Grey-Thompson’s medal haul – and what a haul – 16 Paralympic medals, 11 Golds, four Silvers and a bronze, was highlighted next as were her 35+ world records. “It was the Golds that count, Silvers just don’t,” she said.

Not that Grey-Thompson considers herself an athlete, she is a wife, a politician, a Parliamentarian and most importantly a mum. “I could be writing a speech in Parliament and Carys would Facetime me to ask where she left her hockey stick and we would walk around the house via her phone as we both looked for it.”

Grey-Thompson spoke of her role in the bidding process for the London Olympic Games and of one incident in particular when fellow Olympian legend Steve Redgrave and former England captain David Beckham offered to carry her down some stairs. I said: ‘that is the cheapest woman Beckham has ever picked up’.

Being floated through the air in her wheelchair, 65m above the track at the opening ceremony in at London 2012 left her petrified…‘ that she would throw up over the GB team’.

Grey-Thompson also spoke about success and what it means, how you should aim to be the best you can, about her political career and how she now has the ability to affect change such as better access on trains for the disabled, and ‘of finding new ways to do things differently and better’.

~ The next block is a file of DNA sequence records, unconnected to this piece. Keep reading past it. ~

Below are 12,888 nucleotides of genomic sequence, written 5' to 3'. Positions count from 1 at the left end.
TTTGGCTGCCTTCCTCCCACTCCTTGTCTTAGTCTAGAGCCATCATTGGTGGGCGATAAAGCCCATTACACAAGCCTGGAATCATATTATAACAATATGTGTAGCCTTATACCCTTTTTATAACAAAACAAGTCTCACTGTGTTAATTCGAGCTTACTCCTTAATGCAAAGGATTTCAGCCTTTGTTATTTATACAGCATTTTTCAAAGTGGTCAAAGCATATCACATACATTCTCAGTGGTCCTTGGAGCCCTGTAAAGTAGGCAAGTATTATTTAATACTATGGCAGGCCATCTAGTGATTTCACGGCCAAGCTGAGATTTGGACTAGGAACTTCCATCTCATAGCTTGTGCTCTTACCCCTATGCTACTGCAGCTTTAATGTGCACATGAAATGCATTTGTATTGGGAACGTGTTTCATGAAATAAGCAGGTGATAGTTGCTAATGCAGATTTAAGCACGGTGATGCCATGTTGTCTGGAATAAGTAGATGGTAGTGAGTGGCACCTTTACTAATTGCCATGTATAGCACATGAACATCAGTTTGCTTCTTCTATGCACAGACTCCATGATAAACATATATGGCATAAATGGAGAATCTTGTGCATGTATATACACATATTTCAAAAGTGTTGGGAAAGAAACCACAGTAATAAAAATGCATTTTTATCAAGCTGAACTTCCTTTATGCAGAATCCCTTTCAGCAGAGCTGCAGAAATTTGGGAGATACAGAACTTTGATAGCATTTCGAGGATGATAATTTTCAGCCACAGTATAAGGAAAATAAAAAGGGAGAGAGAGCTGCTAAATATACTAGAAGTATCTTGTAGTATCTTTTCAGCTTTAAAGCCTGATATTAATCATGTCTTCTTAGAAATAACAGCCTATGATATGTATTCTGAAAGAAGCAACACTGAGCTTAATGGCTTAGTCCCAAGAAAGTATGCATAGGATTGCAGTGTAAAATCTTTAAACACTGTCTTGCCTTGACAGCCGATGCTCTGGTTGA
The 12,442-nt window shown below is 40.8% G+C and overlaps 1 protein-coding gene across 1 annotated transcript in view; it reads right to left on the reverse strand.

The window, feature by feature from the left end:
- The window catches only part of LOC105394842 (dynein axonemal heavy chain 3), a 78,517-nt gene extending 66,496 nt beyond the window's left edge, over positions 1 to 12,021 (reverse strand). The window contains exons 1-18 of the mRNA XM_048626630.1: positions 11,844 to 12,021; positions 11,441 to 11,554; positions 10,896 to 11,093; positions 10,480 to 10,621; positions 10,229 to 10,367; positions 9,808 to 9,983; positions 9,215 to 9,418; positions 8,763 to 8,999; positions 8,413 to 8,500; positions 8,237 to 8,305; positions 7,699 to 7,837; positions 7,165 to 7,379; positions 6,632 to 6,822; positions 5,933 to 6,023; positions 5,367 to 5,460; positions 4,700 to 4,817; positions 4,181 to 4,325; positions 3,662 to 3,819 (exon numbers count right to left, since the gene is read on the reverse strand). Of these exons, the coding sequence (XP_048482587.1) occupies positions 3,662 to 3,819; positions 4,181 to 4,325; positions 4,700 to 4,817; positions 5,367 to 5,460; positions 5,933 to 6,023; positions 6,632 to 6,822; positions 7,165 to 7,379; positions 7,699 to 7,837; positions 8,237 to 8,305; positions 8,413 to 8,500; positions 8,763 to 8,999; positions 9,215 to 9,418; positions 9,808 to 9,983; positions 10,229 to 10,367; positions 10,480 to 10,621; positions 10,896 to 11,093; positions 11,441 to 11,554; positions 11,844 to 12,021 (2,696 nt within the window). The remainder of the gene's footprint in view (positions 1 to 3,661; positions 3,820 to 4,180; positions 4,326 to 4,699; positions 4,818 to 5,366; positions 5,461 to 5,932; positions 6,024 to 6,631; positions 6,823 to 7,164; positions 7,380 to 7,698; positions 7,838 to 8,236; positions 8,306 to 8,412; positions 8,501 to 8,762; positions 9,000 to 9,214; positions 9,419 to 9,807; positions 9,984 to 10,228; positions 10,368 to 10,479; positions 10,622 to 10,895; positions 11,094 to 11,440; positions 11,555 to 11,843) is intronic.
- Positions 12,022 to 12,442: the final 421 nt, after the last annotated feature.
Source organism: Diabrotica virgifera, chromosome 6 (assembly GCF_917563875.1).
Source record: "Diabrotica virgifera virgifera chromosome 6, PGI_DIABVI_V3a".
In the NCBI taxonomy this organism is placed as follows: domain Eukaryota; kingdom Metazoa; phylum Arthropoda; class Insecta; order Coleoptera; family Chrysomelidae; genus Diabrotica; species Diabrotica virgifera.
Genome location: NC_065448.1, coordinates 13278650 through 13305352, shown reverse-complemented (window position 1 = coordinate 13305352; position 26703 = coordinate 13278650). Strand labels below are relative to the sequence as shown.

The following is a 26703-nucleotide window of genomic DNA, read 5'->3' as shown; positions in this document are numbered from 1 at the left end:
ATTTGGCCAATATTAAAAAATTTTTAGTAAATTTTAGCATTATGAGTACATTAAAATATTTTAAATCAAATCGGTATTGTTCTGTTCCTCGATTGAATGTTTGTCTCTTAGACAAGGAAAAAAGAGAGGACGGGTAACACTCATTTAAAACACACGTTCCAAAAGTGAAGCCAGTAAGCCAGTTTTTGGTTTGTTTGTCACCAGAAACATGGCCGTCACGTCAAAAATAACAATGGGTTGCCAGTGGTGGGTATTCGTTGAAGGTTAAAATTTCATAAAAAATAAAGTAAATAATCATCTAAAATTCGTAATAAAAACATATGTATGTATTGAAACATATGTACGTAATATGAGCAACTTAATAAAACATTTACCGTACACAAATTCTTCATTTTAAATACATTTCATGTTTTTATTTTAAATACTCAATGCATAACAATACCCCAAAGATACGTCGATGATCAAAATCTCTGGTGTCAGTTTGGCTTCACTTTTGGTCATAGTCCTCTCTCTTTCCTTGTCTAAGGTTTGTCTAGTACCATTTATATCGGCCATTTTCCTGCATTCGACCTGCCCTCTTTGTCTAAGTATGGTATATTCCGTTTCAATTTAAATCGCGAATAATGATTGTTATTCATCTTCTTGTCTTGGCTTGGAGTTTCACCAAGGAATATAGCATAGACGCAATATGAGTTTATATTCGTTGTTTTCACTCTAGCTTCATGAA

The final guest of the conference was John Prescott, the UK’s longest ever serving Deputy Prime Minister, who was returning to a venue he first visited 60 years ago as a Seaman.

Entering the stage, to the theme tune of Rocky, it didn’t take long for Prescott to refer to the infamous incident in Wales when he punched a protestor who attacked him with an egg.

He explained that the real story was that he was sent to Wales after Labour had just launched its manifesto, but was surrounded by protestors against fox hunting and farmers.

Prescott referred to the fact that then Primeminister Tony Blair spoke about ‘the worst day of my political life’ that day - then news broke about that punch. Blair asked: ‘Did anyone see it?’ ‘Oh yes it was on live TV’ was the reply. Prescott said: ‘I was asked to connect with the electorate so I did.’